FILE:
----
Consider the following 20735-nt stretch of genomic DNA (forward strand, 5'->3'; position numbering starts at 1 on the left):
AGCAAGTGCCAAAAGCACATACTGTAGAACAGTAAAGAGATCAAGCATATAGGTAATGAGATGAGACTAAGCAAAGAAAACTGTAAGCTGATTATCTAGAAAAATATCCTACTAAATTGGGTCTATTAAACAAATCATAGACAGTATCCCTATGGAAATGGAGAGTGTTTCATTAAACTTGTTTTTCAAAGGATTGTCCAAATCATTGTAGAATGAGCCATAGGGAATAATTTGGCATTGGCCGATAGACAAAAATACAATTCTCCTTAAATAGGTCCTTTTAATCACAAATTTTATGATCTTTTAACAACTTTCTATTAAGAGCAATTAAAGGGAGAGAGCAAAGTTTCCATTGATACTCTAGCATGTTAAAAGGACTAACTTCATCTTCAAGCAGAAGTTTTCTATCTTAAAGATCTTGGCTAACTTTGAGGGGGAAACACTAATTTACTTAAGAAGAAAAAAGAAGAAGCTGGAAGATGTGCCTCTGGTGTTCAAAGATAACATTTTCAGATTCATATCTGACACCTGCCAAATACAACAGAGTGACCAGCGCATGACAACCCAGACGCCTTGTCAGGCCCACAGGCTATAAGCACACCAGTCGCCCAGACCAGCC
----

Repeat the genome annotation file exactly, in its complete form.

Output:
Consider the following 20735-nt stretch of genomic DNA (forward strand, 5'->3'; position numbering starts at 1 on the left):
AGCAAGTGCCAAAAGCACATACTGTAGAACAGTAAAGAGATCAAGCATATAGGTAATGAGATGAGACTAAGCAAAGAAAACTGTAAGCTGATTATCTAGAAAAATATCCTACTAAATTGGGTCTATTAAACAAATCATAGACAGTATCCCTATGGAAATGGAGAGTGTTTCATTAAACTTGTTTTTCAAAGGATTGTCCAAATCATTGTAGAATGAGCCATAGGGAATAATTTGGCATTGGCCGATAGACAAAAATACAATTCTCCTTAAATAGGTCCTTTTAATCACAAATTTTATGATCTTTTAACAACTTTCTATTAAGAGCAATTAAAGGGAGAGAGCAAAGTTTCCATTGATACTCTAGCATGTTAAAAGGACTAACTTCATCTTCAAGCAGAAGTTTTCTATCTTAAAGATCTTGGCTAACTTTGAGGGGGAAACACTAATTTACTTAAGAAGAAAAAAGAAGAAGCTGGAAGATGTGCCTCTGGTGTTCAAAGATAACATTTTCAGATTCATATCTGACACCTGCCAAATACAACAGAGTGACCAGCGCATGACAACCCAGACGCCTTGTCAGGCCCACAGGCTATAAGCACACCAGTCGCCCAGACCAGCC